Australian Business Number (ABN). An eleven digit number that identifies an Australian business.
Administrative Arrangements Order
An order, issued by the Governor-General on advice from the Prime Minister, that formally states the subject matters dealt with by particular government departments and the legislation for which each minister administering a department is responsible. Administrative Arrangements Orders (AAOs) are published in the Commonwealth Government Notices Gazette.
A person currently appointed to a job or position on a board.
Any department, listed entity, executive agency, statutory agency, statutory authority, statutory office holder, company, association, cooperative, partnership, trust or departmental function with distinct branding.
- Principal bodies - bodies connected with government policies, purposes or services which are prescribed under the Public Governance, Performance and Accountability Act 2013 and the related rules.
- Secondary bodies - committees, councils, boards, statutory office holders, consultative bodies and working groups linked to the Australian Government.
- Other bodies - bodies that the Government does not fully own but has significant influence over.
Established By/Under: The legislation the body was created by/under or through an Administrative Arrangements Order (AAO), or through some other decision of Government.
The date on which the body was created or established.
An externally nominated appointment is an appointment made on the nomination of a state or territory government, a non-government body, another Commonwealth minister, or another portfolio. The nomination process could be either legislated or accepted practice.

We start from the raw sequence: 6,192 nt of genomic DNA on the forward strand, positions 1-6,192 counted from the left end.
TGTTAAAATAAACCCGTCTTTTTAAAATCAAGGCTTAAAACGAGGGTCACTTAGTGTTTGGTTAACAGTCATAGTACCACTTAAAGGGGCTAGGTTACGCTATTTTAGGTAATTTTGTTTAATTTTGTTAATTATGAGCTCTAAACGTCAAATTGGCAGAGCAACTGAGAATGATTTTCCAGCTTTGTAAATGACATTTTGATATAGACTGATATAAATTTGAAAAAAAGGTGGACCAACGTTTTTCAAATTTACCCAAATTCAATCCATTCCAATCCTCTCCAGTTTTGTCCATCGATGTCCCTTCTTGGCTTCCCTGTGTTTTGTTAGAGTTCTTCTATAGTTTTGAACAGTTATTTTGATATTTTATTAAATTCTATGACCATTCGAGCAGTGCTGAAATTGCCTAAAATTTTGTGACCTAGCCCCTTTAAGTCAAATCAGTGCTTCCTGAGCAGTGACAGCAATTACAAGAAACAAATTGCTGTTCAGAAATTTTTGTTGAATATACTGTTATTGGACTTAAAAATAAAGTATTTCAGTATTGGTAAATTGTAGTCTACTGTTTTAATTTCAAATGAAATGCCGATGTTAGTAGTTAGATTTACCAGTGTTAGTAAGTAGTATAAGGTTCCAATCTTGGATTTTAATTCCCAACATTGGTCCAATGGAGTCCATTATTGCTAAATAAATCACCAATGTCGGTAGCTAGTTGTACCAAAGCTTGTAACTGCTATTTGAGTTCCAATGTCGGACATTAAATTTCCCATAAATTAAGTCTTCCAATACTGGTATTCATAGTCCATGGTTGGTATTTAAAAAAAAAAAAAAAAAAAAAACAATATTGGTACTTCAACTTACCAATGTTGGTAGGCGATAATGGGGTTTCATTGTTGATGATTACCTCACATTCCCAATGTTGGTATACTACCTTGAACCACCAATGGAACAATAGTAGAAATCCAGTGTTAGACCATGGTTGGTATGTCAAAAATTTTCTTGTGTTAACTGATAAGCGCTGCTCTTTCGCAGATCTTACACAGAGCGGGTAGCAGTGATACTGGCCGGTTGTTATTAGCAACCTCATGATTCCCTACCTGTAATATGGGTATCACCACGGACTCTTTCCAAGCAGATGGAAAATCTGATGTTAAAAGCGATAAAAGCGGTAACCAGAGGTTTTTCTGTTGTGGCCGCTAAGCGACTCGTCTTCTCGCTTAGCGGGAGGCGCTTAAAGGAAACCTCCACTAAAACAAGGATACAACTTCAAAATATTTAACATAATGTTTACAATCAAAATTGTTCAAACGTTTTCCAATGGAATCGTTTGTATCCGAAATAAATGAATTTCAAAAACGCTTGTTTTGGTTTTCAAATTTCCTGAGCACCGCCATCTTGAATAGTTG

'Nomination panels' that provide reports to ministers recommending nominees are not classified as ‘a non-government body. The minister is the one who makes the recommendation to the Prime Minister for the appointment, therefore a panel recommendation is not an external nomination.
Gender equality reporting
Guidelines for gender balance reporting of Australian Government boards. Not all appointments to all government boards are reportable. Boards that are within the scope of gender balance reporting are as follows:
- bodies covered by the Public Governance, Performance and Accountability Act 2013 (PGPA Act),
- ministerial advisory committees,
- review committees where the appointments are made by a minister or Cabinet, and
- commonwealth statutory authorities.
A list of the relevant entities that are subject to the PGPA Act can be found at:
Within this subset of boards, only appointments that have some level of input or sign-off from particular representatives of the Government are included, that is:
- the Prime Minister alone,
- one or more Commonwealth Government ministers,
- the Governor-General in Council, and
Gender balance reporting excludes appointments that are:
- to a Commonwealth Court or Tribunal,
- formally elected with no formal Government approval,
- nominated by a third party with no formal Government approval,
- of a particular office-holder to a particular board or committee required by legislation (ex-officio appointments),
- appointed by an organisation without Government involvement,
- nominated by a State or Territory Government without Commonwealth Government approval,
- nominated by a government of another country without Commonwealth Government approval, or
- acting appointments (appointments of six months or less).
Reportable appointments must have a person filling the position during the period covered by the reportto be included.